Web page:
Battle Creek, Ann Arbor) Saginaw Valley State

Oklahoma City, Okla. University of Oklahoma
Health Sciences Center

Providence, R.I. Rhode Island College

Tampa, Fla. University of South Florida

Partnerships already in the VA Nursing Academy include the VA medical
center in Gainesville, Fla., with the University of Florida; the VA
medical center in San Diego with San Diego State University; the VA
medical center in Salt Lake City with the University of Utah; and the VA
medical center in West Haven, Conn., with Fairfield University in

VA expects to add several more nursing-school partnerships.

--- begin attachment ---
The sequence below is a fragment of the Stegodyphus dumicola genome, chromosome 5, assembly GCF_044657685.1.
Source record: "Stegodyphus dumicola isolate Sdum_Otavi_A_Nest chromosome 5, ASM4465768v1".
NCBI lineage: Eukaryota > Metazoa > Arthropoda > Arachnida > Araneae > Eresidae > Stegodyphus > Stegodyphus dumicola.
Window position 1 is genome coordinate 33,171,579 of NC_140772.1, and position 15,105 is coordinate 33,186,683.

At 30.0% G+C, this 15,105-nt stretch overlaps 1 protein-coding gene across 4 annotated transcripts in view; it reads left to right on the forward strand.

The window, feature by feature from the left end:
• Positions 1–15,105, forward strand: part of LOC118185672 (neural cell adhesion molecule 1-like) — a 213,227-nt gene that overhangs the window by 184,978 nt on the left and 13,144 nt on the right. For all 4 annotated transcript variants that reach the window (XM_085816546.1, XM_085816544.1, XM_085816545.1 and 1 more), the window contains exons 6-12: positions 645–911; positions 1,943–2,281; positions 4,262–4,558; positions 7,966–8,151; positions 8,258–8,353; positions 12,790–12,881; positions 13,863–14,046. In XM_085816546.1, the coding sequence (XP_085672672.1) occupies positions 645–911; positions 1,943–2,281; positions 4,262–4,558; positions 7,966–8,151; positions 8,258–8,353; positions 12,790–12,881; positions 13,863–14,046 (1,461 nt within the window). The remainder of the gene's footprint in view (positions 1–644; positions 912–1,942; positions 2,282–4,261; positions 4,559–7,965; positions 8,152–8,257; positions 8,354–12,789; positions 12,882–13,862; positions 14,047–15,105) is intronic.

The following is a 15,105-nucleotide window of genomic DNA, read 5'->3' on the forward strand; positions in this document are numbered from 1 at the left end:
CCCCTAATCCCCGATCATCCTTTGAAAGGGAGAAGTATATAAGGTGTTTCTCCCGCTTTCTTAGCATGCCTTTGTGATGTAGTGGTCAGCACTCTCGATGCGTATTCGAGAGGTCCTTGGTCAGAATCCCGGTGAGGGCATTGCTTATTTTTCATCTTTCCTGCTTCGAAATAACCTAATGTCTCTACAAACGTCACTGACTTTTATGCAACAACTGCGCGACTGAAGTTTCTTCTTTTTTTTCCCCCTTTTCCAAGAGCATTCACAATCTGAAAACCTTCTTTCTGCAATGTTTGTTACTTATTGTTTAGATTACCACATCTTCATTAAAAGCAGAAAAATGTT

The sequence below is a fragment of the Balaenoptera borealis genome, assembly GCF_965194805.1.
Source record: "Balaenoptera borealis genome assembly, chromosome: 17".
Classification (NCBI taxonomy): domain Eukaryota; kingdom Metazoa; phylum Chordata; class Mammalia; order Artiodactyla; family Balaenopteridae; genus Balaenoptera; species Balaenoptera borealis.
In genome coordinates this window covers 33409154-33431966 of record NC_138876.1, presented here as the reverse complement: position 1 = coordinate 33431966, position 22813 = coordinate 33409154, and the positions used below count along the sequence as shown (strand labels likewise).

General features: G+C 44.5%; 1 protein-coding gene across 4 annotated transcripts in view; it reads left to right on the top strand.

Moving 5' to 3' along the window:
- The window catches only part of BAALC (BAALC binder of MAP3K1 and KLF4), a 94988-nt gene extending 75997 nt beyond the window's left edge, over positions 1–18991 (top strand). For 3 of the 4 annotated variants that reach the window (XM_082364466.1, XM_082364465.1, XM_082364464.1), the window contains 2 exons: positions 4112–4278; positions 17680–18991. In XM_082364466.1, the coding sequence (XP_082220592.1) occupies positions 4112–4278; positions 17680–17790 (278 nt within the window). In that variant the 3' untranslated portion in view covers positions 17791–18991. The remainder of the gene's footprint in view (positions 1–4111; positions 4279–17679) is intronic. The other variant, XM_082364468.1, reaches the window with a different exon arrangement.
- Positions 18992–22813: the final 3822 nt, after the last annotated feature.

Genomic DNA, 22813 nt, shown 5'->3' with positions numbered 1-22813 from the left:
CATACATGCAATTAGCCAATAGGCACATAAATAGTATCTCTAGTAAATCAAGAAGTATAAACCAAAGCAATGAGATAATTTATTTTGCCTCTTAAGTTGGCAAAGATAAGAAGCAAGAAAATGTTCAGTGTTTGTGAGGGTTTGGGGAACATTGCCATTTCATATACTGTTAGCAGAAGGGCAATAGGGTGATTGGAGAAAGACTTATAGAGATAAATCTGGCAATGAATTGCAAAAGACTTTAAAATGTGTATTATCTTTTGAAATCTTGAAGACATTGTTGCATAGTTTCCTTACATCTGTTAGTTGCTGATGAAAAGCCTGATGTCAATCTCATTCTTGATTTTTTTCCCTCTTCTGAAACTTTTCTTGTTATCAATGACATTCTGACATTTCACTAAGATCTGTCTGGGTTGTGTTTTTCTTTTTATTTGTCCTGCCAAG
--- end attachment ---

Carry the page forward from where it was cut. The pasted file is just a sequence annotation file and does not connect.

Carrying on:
The American Association of Colleges of Nursing has reported that in
2006 more than 38,000 qualified applicants were turned away from
entry-level baccalaureate degree programs in nursing schools because of
insufficient numbers of faculty, clinical sites, classroom space and
clinical mentors. VA currently provides clinical education for
approximately 100,000 health professional trainees annually, including
students from more than 600 schools of nursing.

VA’s “Enhancing Academic Partnerships” pilot program enables
competitively selected VA-nursing school partnerships to expand the
number of nursing faculty, enhance the professional and scholarly
development of nurses, increase student enrollment by about 1,000
students and promote innovations in nursing education.

Further information about the pilot program can be obtained from VA’s
Office of Academic Affiliations web site at


Contact: Curt Harding, Thomas Nelson, 615-902-2246